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Be determined to be the ‘best of the best’

I

t has become a popular contest among businesses and the health industry to be voted as nominees to the “best of the best.” The nominees always see it as a prestigious award to be in the top five of their individual category — as they should.

If I were to add to the categories, I’ve arrived at a few that have already won in their category. I discovered one of the winners this week. Othel and I were enroute to see the Northern Lights in Fairbanks, thanks to my cousins, Jimmy and Linda, who issued our invitation. It’s a long, long trek, even in flight time, and even though I enjoy the time that flights can save, landing is not something I enjoy.

I’ve been able to fly numerous times, but when I hear and feel those wheels lower, I grip the arms of my seat and pray that the breaks will work when those wheels hit the runway. In every flight it’s been an ordeal that felt like we would end up going through the terminal windows, so I’ve just assumed that’s the way it has to be.

Not so. On our flight from Dallas to Seattle, I felt and heard the landing wheels go into position. I did, too — gripping the arms of my seat and helping the pilot push the brakes. To my great delight, the plane dropped down like a giant butterfly landing on a soft flower. I actually had a to look out my window to know for sure that we had landed.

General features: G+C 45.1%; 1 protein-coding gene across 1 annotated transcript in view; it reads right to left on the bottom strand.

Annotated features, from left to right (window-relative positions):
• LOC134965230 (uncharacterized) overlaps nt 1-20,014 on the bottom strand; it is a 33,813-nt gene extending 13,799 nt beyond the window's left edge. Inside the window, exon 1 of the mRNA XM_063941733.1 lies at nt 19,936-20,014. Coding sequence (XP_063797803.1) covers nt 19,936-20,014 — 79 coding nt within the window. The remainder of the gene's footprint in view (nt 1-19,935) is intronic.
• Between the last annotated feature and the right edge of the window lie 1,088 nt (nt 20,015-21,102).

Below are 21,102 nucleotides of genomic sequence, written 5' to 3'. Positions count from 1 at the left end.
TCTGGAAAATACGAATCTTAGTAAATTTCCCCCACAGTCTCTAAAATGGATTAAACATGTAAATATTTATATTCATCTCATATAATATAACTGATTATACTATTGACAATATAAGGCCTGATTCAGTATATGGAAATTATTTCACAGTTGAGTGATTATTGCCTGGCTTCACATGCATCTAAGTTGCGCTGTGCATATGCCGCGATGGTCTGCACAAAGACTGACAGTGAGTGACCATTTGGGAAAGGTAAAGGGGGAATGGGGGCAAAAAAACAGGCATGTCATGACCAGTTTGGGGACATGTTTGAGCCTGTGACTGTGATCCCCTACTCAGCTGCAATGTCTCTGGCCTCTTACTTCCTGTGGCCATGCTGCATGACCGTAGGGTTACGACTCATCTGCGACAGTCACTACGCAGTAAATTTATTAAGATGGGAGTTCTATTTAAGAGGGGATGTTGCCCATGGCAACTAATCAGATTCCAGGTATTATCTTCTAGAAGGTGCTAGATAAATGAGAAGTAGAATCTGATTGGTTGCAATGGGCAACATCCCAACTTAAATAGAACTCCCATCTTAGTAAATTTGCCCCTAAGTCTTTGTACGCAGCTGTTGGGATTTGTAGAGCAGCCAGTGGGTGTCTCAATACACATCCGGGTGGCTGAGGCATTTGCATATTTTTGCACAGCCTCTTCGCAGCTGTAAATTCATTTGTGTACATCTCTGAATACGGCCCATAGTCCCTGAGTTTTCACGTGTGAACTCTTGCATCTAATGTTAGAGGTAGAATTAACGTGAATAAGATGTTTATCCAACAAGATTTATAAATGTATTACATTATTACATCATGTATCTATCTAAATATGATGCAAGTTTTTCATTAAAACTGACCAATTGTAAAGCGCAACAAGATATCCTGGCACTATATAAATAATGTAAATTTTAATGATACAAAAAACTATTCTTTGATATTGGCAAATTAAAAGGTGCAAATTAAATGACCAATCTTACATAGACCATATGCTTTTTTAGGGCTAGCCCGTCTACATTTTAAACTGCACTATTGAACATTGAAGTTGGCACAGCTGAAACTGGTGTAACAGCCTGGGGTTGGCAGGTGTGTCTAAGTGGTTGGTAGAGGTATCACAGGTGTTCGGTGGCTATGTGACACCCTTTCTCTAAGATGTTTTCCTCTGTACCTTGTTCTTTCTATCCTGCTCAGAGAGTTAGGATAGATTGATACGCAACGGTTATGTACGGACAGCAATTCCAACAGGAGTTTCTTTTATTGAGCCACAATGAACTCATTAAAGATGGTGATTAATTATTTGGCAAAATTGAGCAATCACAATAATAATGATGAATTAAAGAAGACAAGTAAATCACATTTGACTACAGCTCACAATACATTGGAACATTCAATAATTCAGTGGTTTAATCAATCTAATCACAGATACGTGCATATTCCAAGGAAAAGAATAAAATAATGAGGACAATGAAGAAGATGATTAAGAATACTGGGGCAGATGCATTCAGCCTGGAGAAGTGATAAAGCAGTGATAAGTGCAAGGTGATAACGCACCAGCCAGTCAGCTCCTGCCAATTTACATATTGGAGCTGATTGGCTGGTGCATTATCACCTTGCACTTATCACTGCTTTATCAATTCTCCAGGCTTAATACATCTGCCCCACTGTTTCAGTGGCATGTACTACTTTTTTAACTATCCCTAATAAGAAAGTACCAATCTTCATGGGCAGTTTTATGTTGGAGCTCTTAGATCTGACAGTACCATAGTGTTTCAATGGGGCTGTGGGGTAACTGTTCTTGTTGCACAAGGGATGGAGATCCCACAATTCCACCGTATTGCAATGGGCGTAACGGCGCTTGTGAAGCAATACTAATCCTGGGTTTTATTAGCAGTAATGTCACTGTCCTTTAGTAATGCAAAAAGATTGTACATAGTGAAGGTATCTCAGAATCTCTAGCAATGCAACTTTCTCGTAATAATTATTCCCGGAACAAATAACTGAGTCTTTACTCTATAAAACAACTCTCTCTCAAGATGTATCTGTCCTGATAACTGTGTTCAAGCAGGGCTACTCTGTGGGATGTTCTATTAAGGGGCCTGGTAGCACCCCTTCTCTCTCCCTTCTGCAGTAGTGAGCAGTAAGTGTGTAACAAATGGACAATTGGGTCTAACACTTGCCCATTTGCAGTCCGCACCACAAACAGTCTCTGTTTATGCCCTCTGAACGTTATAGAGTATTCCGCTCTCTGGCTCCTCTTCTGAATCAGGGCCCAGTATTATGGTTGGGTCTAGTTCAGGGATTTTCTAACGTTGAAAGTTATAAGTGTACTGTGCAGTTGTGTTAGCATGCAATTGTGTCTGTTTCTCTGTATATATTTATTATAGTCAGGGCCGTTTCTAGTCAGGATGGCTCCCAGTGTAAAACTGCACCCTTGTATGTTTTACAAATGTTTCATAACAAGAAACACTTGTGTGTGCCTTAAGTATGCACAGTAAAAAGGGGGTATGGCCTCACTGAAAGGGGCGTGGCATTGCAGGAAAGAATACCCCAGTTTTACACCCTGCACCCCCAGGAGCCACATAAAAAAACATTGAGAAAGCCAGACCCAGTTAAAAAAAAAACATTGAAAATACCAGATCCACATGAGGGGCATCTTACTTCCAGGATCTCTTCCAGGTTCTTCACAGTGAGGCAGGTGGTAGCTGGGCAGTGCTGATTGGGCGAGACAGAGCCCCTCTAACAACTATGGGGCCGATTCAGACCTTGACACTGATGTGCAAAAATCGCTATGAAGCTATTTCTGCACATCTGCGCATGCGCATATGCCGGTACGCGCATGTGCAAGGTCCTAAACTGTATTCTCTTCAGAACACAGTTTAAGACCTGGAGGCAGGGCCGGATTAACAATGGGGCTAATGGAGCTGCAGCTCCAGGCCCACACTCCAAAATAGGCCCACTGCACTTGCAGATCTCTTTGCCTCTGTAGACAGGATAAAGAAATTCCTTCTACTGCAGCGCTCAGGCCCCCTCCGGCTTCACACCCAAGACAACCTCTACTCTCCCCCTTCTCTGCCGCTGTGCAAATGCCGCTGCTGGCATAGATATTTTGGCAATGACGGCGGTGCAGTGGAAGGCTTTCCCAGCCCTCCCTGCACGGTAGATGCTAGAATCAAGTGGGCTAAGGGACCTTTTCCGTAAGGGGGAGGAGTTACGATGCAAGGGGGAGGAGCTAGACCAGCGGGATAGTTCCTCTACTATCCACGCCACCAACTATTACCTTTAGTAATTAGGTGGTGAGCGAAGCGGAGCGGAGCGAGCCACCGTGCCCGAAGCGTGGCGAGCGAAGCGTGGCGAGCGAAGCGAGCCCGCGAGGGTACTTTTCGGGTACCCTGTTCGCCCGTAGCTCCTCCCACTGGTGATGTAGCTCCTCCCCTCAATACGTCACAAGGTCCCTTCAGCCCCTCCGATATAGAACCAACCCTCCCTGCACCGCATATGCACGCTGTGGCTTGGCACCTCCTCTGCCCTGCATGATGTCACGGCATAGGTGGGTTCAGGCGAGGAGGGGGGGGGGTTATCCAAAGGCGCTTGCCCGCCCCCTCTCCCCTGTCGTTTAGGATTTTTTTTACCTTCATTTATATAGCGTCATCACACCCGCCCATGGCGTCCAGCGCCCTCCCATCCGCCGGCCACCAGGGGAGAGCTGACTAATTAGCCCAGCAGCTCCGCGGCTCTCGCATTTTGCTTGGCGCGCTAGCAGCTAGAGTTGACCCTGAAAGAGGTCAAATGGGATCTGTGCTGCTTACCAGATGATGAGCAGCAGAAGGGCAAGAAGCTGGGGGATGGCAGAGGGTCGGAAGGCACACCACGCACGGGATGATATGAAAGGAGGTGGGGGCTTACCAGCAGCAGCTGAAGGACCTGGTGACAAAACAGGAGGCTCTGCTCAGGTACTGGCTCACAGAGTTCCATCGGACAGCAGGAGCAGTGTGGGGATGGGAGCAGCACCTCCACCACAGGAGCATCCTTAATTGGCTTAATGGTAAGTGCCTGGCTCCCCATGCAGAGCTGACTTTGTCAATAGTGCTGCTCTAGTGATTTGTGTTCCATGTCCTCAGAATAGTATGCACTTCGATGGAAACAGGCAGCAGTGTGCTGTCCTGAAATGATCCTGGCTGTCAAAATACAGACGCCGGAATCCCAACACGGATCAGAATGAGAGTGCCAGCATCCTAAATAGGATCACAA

How could that be? All these years of flights and there’s one pilot that has learned the art — the true art — of landing a plane. I don’t even know his name, but anyone who’s ever flown with him will remember the pilot that made an A-plus in plane landings. He’s the best of the best.

One other category would be the art of administering an injection — above or below the waist. I will always remember the school nurse that would spend half a day or more at Macedonia High School on inoculation day. The health department kept up with shot records, and when that notorious nurse arrived, the “record” had the power to put you in the line, her line with a hypodermic that could go from one side of your arm and out the other, for your shot. Swooning, crying, hiding, running or the evil eye could not save you from her wielding weapon. I know; I tried it all.

Perhaps she was never trained in the art of injecting or perhaps she had been injected with an ice pick-size needle as a child, but whatever the reason, she left a mark on me. Oh, the physical mark is gone, but the memory is permanent.

Then one day in my adult years, I met Vickie, an internal medicine nurse that totally demolished my theory that shots were meant to hurt because they HAD to hurt. Whatever area of my body that a shot was prescribed, Vickie would always be the same — gentle, quick, and absolutely pain-free in her injecting. In fact, if she didn’t tell you it was done, you wouldn’t know. Amazing! The best of the best.

When I think about my own categories, I realize that there are probably so many more people who are the “best of the best” at what they do. Wouldn’t it be a refreshing world if each of us determined that whatever job God might assign us in life, we would really strive to be the best of the best? Yes, that might be aspiring to more than we can accept, but with God, the absolute best as our helper, we have a head start.

Letters to Camille Anding can be sent to P.O. Box 551, Brookhaven, MS, 39602, or e-mailed to camille@datalane.net.